Butyl: Structure, Uses & Formula

Instructor: Danielle Reid

Danielle has taught middle school science and has a doctorate degree in Environmental Health

Butyl is an organic compound that can be derived from the compound butane. Read through this lesson to learn about the functional group butyl. Discover the structure of butyl, its formula, as well as its uses for our everyday lives.

What is Butyl?

Have you ever wondered what makes up the lotions and sprays you use on a daily basis? What compounds are found in perfumes, insect repellants and sunscreen, for instance? One compound that plays a role in the production of these items and many more is called butyl.

Butyl is an organic functional group whose roots of origin stem from the compound butane. Butane is an organic compound that is classified as a type of alkane. Butane is a molecule that contains 4 carbon atoms single bonded to 10 hydrogen atoms. So how does butyl's roots go all the way back to its ancestor butane? Although a fairly small ancestry tree, diagram 1 shows how butyl's roots trace back to butane.

Diagram 1: Location of Butyl In Relation To Butane and Alkanes
butyl

Formula

Looking closely in diagram 1 above, you will see the molecular formulas for butane and butyl. Do you notice something similar between both formulas? The number of carbon atoms is the same, but there is a slight difference in hydrogen atom count. It appears we are missing one hydrogen atom from butyl. Butane's molecular formula is C4H10, while butyl's molecular formula is R-C4H9. The R group in butyl refers to its ability to bond with other compounds, such as our friends from the alcohol or carboxyl functional groups. This 'loss' in a hydrogen atom paves the way for butyl to have a single bond available for chemical bonding with other molecules.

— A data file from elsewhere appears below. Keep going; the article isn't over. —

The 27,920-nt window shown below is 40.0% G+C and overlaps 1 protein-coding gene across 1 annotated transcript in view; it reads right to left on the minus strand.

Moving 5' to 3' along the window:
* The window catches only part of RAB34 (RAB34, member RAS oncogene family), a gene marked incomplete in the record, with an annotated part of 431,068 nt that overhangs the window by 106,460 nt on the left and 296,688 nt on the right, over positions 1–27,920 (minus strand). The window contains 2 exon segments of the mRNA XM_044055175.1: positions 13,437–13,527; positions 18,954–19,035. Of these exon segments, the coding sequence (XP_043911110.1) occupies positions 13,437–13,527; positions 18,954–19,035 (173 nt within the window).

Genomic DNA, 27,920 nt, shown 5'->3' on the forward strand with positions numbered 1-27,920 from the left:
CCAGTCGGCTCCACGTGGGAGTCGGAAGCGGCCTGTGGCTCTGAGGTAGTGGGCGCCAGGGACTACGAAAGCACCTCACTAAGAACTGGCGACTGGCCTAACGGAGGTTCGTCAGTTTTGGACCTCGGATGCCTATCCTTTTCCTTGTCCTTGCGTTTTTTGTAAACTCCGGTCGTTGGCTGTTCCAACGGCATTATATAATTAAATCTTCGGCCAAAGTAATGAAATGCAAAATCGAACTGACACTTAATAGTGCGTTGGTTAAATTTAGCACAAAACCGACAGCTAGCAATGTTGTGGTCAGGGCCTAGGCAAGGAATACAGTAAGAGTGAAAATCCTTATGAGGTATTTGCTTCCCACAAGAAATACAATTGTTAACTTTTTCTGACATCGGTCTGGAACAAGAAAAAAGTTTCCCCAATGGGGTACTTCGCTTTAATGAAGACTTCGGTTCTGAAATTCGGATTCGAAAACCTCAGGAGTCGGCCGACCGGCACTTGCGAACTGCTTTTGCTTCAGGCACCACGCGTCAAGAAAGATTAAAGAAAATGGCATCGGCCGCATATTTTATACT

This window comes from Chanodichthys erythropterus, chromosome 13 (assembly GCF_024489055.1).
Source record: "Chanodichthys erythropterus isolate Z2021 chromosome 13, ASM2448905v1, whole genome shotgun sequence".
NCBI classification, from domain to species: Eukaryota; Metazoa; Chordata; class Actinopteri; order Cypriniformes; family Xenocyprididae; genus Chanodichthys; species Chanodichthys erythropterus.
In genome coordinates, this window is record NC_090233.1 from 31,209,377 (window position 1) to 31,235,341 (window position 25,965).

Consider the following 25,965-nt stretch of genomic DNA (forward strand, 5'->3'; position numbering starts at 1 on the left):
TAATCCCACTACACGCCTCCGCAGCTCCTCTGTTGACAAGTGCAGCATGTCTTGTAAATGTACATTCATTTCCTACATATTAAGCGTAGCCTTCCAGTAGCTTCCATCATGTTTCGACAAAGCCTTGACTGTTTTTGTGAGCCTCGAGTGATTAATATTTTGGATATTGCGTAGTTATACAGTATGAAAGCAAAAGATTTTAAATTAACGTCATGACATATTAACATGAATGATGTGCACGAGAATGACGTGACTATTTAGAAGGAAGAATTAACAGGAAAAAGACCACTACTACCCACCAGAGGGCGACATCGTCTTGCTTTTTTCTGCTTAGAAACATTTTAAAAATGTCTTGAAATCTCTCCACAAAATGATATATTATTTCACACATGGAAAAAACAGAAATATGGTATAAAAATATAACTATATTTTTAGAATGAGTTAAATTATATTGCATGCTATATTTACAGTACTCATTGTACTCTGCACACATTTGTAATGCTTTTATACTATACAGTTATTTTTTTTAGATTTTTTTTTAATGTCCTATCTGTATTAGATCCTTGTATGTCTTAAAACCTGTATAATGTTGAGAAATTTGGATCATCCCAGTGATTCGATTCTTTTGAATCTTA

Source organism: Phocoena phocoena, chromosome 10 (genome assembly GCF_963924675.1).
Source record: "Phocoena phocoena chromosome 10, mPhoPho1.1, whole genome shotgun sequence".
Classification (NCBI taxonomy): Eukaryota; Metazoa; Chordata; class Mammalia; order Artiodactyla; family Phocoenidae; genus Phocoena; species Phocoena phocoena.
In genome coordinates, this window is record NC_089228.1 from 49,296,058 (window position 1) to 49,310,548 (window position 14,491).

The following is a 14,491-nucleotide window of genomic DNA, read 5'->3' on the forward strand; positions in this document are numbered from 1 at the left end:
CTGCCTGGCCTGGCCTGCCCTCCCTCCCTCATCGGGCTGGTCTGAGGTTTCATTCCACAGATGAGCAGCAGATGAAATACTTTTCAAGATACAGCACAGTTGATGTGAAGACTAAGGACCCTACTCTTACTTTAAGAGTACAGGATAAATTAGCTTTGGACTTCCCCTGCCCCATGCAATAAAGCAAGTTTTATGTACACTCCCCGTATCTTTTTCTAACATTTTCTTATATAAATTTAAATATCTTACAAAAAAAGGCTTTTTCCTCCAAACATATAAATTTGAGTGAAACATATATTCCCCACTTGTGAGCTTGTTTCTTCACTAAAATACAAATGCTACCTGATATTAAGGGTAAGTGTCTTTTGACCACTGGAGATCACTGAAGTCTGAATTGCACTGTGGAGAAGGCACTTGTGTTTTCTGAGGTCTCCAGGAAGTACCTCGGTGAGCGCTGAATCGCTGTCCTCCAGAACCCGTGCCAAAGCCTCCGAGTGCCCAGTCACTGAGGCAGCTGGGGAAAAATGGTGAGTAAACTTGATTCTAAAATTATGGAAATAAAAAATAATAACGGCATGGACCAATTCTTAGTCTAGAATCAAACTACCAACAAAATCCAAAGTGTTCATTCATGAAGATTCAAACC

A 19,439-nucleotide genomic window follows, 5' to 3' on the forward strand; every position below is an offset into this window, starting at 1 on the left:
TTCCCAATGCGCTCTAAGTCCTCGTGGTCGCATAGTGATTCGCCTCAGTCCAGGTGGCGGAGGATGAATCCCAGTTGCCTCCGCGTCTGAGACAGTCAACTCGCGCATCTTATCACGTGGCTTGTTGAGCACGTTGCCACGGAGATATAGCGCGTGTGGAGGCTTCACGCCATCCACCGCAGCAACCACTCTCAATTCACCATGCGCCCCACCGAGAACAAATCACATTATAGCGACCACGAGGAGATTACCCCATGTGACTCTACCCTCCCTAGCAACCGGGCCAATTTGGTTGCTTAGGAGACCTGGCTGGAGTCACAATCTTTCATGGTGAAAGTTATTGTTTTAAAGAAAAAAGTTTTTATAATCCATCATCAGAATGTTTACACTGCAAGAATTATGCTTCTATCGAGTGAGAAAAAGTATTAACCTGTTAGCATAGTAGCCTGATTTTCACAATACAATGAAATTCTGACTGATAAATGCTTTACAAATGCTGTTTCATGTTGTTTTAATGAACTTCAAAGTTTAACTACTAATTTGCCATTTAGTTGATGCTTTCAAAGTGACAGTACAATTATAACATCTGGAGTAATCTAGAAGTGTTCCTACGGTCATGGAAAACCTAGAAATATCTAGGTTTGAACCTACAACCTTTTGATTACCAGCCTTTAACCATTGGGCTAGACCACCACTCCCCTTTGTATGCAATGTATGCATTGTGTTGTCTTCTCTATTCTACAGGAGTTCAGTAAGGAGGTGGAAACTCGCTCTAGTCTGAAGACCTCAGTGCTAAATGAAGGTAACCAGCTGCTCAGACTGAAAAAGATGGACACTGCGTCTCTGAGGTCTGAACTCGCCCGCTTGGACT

Structure

Understanding butyl's roots, let's focus on its structure. Diagram 2 shows the molecular structure of both butane and butyl. It is helpful to show the relationship between the two, as this comparison is a great reminder of what a butyl group is. From what we learned regarding butyl's ancestral roots, there is definitely a noticeable similarity between both structures of butane and butyl. Again, the difference resides in the ability to attach an R group in the butyl structure as opposed to butane.

Diagram 2: Molecular structure of (a) Butane and (b) Butyl
buytl structure

Butyl has different structural forms (i.e isomers). As you see in diagram 3, butyl has 4 different isomers: n-butyl, s-butyl, t-butyl, and isobutyl. These are isomers because the structure may look different between each group, but the molecular formula (R-C4H9) has not changed.

Let's step back for a minute and think about these different isomers -- can you imagine all of the different compounds that can be created? Not only does variation exist with the R group, but we also have variation in the structure of butyl. This double dose of variation opens the door to the formation of numerous compounds that all contain the butyl group. It is this variation and creation of different organic compounds that influences the wide variety of sources where butyl is found.

Diagram 3: Isomers of Butyl
butyl isomer

Many Uses For Butyl

Butyl can be used to make products ranging from leather to even rubber! Another use for butyl is the production of gasoline as a fuel source. The table shown below provides a small snapshot of different products that all use the butyl functional group during chemical processing.

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